To be clear, I'm new at all this. I've been doing UI development for about 12 to 14 years, then slowly moved to back-end for the next 6 to 8. At the same time, the industry was changing to a "You Build It, You Run It" model. That quote is what Werner Vogels mentioned how he ran Amazon Web Services back in 2006. Since then, many companies have started making developers, even UI dudes like myself, responsible for deploying and maintaing what I deploy. We used to just shove over the wall to Ops/UNIX people, and they'd throw in a server. However, maintenance is often still handled by us for the code, but not for server things. It was a bit more involved for back-end people for reasons I'm just now learning about as both the Ops and back-end things are intertwined.

Anyway, fast forward to 3 years ago, and Capital One where I work follows the same thing, just called "You Build It, You Own It". Meaning a feature team not only builds an app, but deploys it, and is responsible for supporting it, and gets Pages in the middle of the night if you have that type of app. So you suddenly have motivation to make deployments easier, less risky, less to manage, etc. Serverless solves those 3 problems and more, hence my insane passion for it. I'm new to all this and from my naive view, Serverless seems the brainless choice, yet droves of people invest in Kubernetes and I'm like "wtf am I missing". Then again, I prefer Hammocks over Tents because they're complex and then I'm like "Oh..."

If you're looking to play, yeah, SeverlessFramework will help a lot. SAM is good too, just less ability to make plugins, but I'm not smart enough yet to tell you if that's a deal killer. At work, I could really use those for some edge cases. However, AWS itself is pretty complex; things like Netlify or Vercel or Heroku help reduce the complexity a bit, but sometimes, learning the low-level is fun and builds your self-esteem so either choice is fine.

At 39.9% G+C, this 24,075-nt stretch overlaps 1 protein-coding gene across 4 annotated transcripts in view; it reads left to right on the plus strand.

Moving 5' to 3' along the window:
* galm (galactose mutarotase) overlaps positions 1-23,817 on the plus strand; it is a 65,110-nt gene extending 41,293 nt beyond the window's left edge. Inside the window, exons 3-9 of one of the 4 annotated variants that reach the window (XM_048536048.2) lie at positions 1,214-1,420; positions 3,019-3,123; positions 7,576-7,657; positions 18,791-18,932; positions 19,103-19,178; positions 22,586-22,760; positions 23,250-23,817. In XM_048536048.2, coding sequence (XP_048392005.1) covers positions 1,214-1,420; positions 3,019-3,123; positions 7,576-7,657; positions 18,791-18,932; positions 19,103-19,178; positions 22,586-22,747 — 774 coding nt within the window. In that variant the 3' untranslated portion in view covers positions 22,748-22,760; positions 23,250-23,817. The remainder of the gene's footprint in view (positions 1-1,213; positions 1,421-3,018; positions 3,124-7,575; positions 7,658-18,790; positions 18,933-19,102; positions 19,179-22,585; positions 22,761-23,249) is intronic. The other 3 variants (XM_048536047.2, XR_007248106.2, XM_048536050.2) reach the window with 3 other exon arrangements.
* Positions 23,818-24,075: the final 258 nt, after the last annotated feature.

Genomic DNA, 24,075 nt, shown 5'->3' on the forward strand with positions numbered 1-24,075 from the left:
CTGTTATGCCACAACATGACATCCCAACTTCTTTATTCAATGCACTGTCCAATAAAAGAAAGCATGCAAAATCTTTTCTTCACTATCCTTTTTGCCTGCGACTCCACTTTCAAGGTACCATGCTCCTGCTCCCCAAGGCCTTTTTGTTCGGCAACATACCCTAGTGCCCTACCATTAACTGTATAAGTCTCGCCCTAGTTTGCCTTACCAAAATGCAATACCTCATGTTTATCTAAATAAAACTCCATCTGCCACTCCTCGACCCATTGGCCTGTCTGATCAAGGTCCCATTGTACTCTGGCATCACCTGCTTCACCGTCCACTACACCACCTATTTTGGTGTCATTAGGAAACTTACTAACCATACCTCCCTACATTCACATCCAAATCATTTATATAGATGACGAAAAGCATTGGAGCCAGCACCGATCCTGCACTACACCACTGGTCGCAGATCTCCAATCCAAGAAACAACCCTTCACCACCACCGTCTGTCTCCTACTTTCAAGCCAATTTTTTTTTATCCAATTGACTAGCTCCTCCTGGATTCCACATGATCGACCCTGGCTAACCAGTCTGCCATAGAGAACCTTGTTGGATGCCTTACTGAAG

Funny timing of your post, this week I'm setting up AWS SAM for 3 projects at work because I don't want the 2 kids (young 20 somethings) to have to suffer in Ops, and want them to just have fun in the code. MISERY but for a good cause.

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joanllenas profile image
Joan Llenas Masó

Ok, I just checked AWS CDK, and I'm quite impressed.
With the CDK, It looks like that the abstraction doesn't "leak"; you truly get rid of all manual configurations and configuration files. You can code everything.

The idea of constructs and high-level constructs makes sense, it's basically a 1:1 relationship with the real thing, so I guess that knowledge is quite portable compared to other abstractions that try to redefine The Cloud homogeneously.

Like you, I'm not a huge fan of doing stuff with Ts classes, but I can live with that, especially compared to yamls and jsons. But you are exactly right; the CDK is super imperative. Even with classes, you can create things that are much more declarative than that. Definitely not a fan of the style they chose to write the thing.

I also like that you keep things within the AWS umbrella. ServerlessFWK is another account that you have to connect to AWS. I'd rather avoid that if possible.

Those are my first impressions. I could be wrong. I will try to validate them by doing a proof of concept.
I should stop learning and start getting my hands dirty!